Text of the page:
Watara Supervision: A Beginner’s Guide
Presented by Ack
By 1992, Nintendo was crushing the competition in the handheld market with a piece of handheld hardware that was technically out of date when compared to its main sources of competition. But with a little ingenuity, great battery life, and some serious gameplay, the Game Boy continued to hold its own against the likes of the Sega Game Gear and Atari Lynx. The amount of success was enough to get many companies to take notice, and while some chose to try their hand making games for the beloved grey brick, a few others instead began speculating on how they could get a piece of the action.
Enter Watara, a Taiwanese company that figured it could take some of the Game Boy’s potential market if it released a product that was only slightly better in design and cheaper for the consumer to buy. Thus the Watara Supervision was born. But despite the technical improvements on the Game Boy’s design, the low price, the international releases, and the advertising, the Supervision failed to provide the quality of games needed to capture the market. This fatal oversight proved to be its downfall, and the Supervision fell into obscurity, just another machine left on the roadside in Nintendo’s wake.
- Released in 1992, the Watara Supervision was Watara’s attempt to capture part of the handheld gaming market which was at the time being dominated by the Nintendo Game Boy.
- Interested in keeping the price low, Watara entered into distribution deals which allowed for the Supervision to be priced at only $49.95, considerably less than Nintendo’s $89.99 Game Boy. Supervision games varied in price from $8.95 to $14.95. Nintendo did begin offering a “Game Boy Basic” package for $59.95 without a game around the time of the Supervision’s release but denied it was in any way related.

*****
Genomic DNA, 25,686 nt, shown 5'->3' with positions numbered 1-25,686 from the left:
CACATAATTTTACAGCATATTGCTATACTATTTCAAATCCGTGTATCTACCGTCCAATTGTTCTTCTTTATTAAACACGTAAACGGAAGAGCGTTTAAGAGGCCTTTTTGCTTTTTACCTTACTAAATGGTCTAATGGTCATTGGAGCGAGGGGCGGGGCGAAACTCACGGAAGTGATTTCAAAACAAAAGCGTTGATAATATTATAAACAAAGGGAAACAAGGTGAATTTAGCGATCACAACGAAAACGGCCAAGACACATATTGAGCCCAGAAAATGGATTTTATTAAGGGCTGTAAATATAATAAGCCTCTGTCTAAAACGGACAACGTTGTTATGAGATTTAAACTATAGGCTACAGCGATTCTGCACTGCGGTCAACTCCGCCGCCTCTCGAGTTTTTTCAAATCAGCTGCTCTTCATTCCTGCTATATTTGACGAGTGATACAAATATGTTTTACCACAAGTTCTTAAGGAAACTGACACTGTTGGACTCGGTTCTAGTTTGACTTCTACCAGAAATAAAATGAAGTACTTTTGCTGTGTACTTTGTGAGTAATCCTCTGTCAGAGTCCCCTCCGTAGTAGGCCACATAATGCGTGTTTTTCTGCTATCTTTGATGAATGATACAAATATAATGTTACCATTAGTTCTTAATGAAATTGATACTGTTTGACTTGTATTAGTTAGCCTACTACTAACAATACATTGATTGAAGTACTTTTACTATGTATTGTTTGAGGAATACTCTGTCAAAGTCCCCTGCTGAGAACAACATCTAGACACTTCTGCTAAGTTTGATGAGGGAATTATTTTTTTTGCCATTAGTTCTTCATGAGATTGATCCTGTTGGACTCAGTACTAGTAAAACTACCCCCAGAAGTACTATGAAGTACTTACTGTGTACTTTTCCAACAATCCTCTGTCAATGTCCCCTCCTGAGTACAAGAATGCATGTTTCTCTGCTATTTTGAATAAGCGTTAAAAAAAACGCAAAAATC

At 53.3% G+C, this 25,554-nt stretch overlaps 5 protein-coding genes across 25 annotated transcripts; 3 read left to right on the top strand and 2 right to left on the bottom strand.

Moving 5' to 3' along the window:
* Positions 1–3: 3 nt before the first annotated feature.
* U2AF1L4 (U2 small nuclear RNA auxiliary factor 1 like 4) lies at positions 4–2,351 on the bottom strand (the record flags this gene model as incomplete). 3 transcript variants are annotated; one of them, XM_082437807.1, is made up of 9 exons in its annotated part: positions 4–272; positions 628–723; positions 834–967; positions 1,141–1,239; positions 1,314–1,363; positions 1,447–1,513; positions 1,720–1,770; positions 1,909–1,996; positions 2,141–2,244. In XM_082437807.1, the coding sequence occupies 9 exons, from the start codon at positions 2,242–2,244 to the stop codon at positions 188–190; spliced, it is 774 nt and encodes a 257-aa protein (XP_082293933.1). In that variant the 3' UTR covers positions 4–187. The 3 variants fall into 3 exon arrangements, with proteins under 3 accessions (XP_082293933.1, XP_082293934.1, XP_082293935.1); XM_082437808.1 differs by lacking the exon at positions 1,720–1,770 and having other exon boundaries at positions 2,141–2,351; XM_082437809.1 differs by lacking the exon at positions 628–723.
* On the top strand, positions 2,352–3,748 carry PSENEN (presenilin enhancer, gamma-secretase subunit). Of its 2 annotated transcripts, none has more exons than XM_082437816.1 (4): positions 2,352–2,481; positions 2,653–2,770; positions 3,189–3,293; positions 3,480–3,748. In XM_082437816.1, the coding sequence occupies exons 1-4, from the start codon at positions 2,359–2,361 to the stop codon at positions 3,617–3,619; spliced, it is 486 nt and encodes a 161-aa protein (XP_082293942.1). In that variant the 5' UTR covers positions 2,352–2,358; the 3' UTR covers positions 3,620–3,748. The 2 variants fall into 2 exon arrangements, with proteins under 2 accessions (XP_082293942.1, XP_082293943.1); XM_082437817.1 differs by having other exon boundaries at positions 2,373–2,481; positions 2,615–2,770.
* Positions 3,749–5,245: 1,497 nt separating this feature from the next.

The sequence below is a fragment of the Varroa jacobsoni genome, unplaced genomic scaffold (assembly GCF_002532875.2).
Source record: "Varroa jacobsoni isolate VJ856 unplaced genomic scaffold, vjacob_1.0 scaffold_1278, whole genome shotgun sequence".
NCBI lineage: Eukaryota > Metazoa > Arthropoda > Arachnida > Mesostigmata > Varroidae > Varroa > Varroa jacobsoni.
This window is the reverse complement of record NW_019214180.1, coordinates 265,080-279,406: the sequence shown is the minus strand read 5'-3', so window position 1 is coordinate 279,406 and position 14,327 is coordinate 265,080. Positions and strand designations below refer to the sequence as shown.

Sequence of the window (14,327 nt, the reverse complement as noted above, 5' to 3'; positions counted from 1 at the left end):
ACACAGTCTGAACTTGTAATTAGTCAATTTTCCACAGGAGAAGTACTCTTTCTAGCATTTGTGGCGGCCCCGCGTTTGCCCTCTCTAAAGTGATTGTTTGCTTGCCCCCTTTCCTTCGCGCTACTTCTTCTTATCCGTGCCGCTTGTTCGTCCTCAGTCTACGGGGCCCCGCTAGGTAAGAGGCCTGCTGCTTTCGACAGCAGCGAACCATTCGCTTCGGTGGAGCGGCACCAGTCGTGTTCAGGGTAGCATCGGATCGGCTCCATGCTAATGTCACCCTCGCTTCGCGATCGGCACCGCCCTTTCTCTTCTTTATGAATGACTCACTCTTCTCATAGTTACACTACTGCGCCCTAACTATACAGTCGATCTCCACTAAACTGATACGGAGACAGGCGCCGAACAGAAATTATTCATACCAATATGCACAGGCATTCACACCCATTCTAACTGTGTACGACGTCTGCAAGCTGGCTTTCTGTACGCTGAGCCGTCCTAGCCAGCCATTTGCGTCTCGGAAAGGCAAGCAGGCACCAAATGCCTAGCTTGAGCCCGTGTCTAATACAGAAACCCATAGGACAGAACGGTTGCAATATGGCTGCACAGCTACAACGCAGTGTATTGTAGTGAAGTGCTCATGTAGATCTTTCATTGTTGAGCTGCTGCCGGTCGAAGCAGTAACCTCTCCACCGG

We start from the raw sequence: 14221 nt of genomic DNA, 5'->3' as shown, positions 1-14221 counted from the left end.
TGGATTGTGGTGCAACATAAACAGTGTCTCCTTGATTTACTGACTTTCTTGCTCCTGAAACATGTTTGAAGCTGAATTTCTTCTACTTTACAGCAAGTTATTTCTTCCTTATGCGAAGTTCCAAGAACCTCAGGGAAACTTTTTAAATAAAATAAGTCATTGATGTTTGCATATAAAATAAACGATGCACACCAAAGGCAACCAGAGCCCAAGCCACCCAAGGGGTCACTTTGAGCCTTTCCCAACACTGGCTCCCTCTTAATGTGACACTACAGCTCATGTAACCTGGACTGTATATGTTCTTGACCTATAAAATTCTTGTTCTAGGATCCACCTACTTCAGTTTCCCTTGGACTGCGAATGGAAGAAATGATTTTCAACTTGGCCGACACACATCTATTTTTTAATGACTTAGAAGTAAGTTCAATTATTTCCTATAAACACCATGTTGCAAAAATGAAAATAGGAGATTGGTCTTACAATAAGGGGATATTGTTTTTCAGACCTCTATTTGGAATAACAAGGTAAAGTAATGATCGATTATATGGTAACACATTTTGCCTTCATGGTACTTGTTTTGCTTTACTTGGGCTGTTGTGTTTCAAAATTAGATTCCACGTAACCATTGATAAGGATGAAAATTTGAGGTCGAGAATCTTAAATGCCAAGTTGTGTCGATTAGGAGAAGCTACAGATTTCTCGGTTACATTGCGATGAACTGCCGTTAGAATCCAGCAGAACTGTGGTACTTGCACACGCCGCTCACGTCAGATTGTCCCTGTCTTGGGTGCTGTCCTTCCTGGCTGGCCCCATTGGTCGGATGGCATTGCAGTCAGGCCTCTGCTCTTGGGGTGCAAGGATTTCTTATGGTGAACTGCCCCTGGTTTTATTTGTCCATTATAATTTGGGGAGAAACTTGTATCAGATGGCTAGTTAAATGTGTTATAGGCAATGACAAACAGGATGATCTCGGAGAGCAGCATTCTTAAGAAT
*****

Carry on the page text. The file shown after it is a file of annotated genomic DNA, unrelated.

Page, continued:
- The Watara Supervision had little third-party support from Japanese and American game developers. Most games were developed in either Hong Kong or Taiwan.
- Interested in hyping its new machine, Watara began advertising the product heavily on The New Price Is Right. The show failed swiftly. The Supervision was also offered as a prize on the show Legends of the Hidden Temple.
- While cheaper and intended to one-up the Game Boy, the Supervision ended up failing, just another handheld to fall in Nintendo’s wake.
- The TV Link is a point in the Supervision’s favor, appearing two years before Nintendo released the Super Game Boy.
- The Watara Supervision is just another example of a console or handheld failing because of the lack of both third party support and quality games.
- The Supervision came packaged with the game Crystball, 4 AA batteries, and a set of headphones. There was an alternate packaging that included Classic Casino instead of Crystball.
- While the unit is similar to the Game Boy, the Supervision’s screen is actually larger, displaying 25600 pixels to the Game Boy’s 23040.
- The Supervision has the same audio channels as the Game Boy but also included an extra channel for Audio DMA output.
- Multiplayer is handled via a DB-9 port built into the unit, so the Supervision doesn’t require purchasing a special multiplayer cable.
- The unit is easy to take apart, so modders and those trying to make repairs can get in relatively easily.
- The Game Boy AC adapter will work on the Supervision.
- The most well known model of the Supervision had a bendable midsection to allow the player to adjust the screen’s position.
- The unit is poorly put together, with some folks finding tape and cellophane inside the units when dismantling them. Many have become damaged over the years and are no longer in working order.
- The screen suffers from serious motion blur. The D-pad changes with every design, but generally wasn’t considered as good as the Game Boy’s either.